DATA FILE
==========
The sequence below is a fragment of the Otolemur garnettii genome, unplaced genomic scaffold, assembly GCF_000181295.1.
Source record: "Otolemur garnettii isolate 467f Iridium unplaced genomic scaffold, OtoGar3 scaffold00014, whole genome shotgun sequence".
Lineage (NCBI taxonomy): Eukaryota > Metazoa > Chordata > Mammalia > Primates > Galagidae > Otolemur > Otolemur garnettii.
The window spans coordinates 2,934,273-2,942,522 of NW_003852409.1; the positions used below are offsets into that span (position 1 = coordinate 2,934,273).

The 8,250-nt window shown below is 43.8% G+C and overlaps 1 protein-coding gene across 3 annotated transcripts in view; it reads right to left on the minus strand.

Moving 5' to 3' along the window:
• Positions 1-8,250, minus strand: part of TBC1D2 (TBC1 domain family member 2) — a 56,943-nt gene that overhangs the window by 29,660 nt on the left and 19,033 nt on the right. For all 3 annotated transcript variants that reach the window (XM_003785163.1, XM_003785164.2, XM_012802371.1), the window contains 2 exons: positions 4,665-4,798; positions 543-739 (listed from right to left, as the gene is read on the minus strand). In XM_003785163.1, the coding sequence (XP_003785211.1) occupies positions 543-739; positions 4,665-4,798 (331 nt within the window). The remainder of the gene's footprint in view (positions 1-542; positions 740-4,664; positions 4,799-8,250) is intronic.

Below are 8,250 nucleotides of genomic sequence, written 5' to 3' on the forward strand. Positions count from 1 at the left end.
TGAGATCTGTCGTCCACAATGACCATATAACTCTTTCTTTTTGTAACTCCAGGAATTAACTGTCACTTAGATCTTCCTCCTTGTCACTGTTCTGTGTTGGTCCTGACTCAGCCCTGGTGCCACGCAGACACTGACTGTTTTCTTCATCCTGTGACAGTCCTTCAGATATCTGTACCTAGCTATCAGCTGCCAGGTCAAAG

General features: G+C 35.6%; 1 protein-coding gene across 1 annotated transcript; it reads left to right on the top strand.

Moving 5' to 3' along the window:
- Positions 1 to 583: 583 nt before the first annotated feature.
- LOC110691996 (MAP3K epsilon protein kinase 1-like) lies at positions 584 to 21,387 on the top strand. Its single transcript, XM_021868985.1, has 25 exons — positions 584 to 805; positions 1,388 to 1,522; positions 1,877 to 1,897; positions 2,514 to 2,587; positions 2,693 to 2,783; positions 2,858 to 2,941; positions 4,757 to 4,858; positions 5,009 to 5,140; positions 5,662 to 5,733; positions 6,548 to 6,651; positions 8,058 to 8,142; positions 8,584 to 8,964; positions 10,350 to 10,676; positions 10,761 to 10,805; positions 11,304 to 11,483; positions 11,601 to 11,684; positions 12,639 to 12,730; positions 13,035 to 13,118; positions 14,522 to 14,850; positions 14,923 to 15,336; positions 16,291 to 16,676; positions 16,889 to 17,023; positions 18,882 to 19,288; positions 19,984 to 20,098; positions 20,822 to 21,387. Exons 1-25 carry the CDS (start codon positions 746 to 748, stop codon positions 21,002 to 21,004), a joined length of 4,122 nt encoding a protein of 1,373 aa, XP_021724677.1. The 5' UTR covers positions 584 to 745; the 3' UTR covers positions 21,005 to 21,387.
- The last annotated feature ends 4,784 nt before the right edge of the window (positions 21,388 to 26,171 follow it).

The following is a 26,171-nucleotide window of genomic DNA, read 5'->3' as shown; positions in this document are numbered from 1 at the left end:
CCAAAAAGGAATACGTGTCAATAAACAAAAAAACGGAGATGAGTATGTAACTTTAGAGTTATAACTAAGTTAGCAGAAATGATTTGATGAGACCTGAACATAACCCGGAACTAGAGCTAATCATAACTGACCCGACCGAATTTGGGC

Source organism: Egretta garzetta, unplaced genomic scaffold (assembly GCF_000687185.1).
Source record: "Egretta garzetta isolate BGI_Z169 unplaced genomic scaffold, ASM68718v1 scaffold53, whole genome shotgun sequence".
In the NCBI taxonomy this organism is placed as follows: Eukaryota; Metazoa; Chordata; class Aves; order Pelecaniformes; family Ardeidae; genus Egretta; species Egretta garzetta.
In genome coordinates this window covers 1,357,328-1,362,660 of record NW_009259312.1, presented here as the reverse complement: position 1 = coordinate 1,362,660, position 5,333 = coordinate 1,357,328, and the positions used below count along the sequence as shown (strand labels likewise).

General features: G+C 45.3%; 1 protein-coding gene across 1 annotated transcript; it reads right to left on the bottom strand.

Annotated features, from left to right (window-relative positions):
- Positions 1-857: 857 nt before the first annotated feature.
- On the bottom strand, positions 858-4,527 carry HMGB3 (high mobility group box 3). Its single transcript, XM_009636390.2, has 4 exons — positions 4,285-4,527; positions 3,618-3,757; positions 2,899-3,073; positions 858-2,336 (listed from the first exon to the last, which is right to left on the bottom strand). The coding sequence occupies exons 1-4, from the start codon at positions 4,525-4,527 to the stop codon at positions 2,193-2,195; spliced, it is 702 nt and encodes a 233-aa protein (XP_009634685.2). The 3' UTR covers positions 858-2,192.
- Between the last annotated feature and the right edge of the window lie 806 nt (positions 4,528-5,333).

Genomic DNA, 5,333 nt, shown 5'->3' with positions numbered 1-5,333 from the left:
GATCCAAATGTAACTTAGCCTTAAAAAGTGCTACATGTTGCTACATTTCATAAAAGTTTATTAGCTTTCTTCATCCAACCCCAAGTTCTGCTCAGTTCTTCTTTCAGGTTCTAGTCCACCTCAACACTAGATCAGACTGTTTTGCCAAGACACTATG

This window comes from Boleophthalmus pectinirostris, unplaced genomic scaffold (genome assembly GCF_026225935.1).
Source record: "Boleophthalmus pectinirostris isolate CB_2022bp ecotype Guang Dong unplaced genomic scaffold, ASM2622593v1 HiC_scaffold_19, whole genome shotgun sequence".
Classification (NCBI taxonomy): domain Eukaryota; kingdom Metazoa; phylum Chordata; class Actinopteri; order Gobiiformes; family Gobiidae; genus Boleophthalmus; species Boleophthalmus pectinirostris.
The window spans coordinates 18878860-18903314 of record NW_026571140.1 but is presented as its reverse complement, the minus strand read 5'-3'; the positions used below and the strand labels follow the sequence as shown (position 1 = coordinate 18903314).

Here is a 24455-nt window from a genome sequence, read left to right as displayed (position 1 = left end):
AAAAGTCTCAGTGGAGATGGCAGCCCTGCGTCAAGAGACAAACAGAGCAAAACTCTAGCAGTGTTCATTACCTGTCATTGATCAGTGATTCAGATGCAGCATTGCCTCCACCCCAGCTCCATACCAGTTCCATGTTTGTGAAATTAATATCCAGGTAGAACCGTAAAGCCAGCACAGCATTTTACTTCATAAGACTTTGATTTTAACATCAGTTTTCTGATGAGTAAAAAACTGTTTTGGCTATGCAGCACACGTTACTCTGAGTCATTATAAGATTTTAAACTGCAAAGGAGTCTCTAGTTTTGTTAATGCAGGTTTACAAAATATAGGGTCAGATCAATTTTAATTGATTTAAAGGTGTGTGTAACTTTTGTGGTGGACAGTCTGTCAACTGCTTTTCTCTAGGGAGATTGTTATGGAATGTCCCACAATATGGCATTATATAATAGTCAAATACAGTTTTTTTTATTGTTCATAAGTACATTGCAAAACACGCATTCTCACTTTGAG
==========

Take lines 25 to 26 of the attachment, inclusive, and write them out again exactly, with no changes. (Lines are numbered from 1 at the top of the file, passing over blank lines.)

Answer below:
- Between the last annotated feature and the right edge of the window lie 806 nt (positions 4,528-5,333).

Genomic DNA, 5,333 nt, shown 5'->3' with positions numbered 1-5,333 from the left: